Jim Schwartz owes a lot to New England Patriots head coach Bill Belichick, who brought Schwartz into the NFL in 1993 as an unpaid intern and later a college/pro scout when Belichick was the head coach of the Cleveland Browns.
That doesn't mean a whole hill of beans as Schwartz prepares his Eagles defense for Super Bowl LII against Belichick's Patriots. Instead, Schwartz is focused on defending an offense that features a bunch of weapons and is dangerous from anywhere on the field.
When asked on Tuesday at his NovaCare Complex press conference about the challenges of playing against quarterback Tom Brady, Schwartz instead answered with respect about the entire cast of New England's playmakers.
"I think you have to put that challenge to playing the Patriots' offense. No player stands on his own," Schwartz said. "I mentioned (tight end Rob) Gronkowski, (wide receiver Brandin) Cooks, (wide receiver Danny) Amendola's been mentioned, (wide receiver Chris) Hogan, (running back James) White, (running back Dion) Lewis. There are a million different guys in there. I'm sure somebody will say something because I slighted somebody, but you can't just – the NFL in general, but particularly the Patriots, you can't scheme for one player. If you do, then they have plenty of other players that can make plays.
"You have to do a good job against their entire offense, and you can't really make it about one person."
After a later-in-the-season sag, the defense surged in the final two regular-season games against Oakland and Dallas and then dominated in the NFC playoff wins over Atlanta and Oakland. Schwartz has made the most of his personnel, keeping his line fresh with a steady rotation, and integrating key pieces in situational spots.
A defense that welcomed some important new pieces this year, among them linemen Tim Jernigan, Chris Long, and Derek Barnett, linebacker Dannelle Ellerbe, and cornerbacks Patrick Robinson and Ronald Darby has come together at the most perfect time for the Eagles.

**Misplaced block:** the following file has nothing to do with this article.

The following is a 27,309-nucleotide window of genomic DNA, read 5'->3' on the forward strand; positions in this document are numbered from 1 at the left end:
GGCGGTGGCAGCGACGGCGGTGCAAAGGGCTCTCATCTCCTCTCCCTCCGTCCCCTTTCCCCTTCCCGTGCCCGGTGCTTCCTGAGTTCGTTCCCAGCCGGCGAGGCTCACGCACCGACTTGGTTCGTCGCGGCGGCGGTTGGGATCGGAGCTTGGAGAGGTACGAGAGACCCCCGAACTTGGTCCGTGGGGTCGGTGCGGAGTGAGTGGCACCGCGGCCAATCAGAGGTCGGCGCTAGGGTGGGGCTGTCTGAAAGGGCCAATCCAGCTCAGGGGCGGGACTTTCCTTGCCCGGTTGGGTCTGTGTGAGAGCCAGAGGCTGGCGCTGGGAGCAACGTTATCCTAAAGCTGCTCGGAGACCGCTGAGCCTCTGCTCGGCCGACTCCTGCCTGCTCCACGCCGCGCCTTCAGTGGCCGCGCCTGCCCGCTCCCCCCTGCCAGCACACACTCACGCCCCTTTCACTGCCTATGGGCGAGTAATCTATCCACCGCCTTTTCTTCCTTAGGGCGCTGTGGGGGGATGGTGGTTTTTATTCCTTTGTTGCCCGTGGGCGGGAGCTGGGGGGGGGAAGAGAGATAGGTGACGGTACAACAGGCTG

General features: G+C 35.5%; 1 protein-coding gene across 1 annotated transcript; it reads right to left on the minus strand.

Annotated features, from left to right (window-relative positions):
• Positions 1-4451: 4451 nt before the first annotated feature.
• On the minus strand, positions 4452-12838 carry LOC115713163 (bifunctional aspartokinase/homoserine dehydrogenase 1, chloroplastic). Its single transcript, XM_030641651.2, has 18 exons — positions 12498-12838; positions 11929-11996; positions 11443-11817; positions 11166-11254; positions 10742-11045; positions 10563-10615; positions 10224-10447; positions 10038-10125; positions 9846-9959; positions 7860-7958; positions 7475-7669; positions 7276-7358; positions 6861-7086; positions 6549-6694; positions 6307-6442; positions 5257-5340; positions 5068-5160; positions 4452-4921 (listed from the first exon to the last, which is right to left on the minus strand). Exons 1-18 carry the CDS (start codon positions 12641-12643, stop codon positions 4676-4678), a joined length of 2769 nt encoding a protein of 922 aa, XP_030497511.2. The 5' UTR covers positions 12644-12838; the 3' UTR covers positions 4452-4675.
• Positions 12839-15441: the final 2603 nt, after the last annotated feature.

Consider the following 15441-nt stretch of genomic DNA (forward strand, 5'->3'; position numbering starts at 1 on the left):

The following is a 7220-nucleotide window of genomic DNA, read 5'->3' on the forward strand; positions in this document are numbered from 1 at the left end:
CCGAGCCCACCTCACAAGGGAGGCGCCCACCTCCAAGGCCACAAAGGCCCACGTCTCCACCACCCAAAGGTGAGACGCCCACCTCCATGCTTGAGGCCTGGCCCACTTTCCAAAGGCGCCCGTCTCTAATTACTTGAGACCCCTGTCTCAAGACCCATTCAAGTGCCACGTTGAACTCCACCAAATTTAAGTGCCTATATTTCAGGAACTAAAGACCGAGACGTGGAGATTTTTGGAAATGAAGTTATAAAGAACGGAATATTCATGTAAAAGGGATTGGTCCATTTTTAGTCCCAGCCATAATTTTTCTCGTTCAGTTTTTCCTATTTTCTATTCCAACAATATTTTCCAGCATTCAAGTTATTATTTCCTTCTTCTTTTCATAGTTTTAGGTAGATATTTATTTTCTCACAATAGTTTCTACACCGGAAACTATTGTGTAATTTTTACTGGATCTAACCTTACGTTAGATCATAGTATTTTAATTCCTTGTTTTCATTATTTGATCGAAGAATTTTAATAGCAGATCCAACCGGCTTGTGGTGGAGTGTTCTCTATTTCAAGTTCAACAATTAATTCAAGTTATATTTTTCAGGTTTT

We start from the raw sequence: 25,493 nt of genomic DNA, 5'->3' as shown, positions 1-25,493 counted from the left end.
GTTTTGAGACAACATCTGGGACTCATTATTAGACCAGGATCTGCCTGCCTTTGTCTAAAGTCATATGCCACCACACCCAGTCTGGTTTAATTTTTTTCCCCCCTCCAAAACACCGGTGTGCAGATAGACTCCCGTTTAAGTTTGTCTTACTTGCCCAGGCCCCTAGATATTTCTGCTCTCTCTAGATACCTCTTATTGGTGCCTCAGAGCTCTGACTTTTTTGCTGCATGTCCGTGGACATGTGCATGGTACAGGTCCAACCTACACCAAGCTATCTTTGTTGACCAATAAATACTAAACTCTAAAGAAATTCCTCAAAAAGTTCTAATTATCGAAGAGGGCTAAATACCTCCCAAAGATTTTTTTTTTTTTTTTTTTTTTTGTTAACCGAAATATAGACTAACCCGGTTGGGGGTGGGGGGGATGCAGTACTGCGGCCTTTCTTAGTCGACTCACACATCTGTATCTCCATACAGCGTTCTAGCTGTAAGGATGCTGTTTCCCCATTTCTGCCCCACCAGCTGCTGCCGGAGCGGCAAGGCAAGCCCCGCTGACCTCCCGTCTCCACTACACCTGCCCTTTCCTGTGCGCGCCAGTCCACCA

"I think that is a credit to the players; that you transition quickly. It's no secret that we're not (doing) brain surgery on defense. I think that helps a little bit. The current players do a really good job of indoctrinating the new players and helping them along with their communication," Schwartz said. "Some of the additions we've made have been veteran players that have been through a lot of the same things and it's not just a matter of learning, it's a matter of just picking up new terminology. Most of the techniques have been played before.
"I think being able to get up - I've never really felt that we were a work-in-progress, so to speak. I never really felt like there was a time, maybe after OTAs (Organized Team Activities) that we didn't have - that our players didn't have command of what we did. And I think that's a great compliment to the players. It's a hard-working bunch, not only physically, but also mentally and that's shown."